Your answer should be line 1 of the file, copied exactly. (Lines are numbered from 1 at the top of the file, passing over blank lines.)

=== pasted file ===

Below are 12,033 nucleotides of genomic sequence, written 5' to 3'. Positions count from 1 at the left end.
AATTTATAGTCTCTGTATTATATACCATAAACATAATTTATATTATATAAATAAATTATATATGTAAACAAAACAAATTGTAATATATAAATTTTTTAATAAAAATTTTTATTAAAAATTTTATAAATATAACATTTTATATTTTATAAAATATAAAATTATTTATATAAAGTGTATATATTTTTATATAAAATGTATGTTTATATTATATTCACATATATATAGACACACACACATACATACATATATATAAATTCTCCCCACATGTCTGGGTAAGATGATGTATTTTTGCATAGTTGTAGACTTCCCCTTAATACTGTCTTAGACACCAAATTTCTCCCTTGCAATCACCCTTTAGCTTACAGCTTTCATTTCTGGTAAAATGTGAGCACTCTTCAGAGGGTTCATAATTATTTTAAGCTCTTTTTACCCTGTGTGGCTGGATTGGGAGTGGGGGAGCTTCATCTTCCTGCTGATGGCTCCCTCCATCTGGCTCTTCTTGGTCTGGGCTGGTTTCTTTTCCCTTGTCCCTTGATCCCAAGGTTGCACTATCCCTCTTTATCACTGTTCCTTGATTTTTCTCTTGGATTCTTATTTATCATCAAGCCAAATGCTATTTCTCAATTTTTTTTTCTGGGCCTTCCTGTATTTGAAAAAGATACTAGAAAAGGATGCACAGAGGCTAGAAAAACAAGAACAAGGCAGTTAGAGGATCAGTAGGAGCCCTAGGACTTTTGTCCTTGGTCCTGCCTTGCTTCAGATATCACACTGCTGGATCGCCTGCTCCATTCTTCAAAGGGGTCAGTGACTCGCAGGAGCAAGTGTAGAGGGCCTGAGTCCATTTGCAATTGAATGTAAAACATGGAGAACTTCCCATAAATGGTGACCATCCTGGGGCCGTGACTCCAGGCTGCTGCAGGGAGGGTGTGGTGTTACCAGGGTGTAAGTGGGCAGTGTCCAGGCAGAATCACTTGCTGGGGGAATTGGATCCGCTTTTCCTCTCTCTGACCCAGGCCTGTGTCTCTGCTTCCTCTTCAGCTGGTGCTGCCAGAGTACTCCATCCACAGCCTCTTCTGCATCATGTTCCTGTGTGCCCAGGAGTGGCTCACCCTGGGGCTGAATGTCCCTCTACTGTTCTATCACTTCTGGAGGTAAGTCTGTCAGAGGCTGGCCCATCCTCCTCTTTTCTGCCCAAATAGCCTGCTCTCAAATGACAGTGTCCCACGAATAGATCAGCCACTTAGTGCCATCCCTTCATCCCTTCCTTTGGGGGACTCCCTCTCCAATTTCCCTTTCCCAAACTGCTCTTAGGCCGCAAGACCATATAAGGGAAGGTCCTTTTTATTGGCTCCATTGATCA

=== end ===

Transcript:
Below are 12,033 nucleotides of genomic sequence, written 5' to 3'. Positions count from 1 at the left end.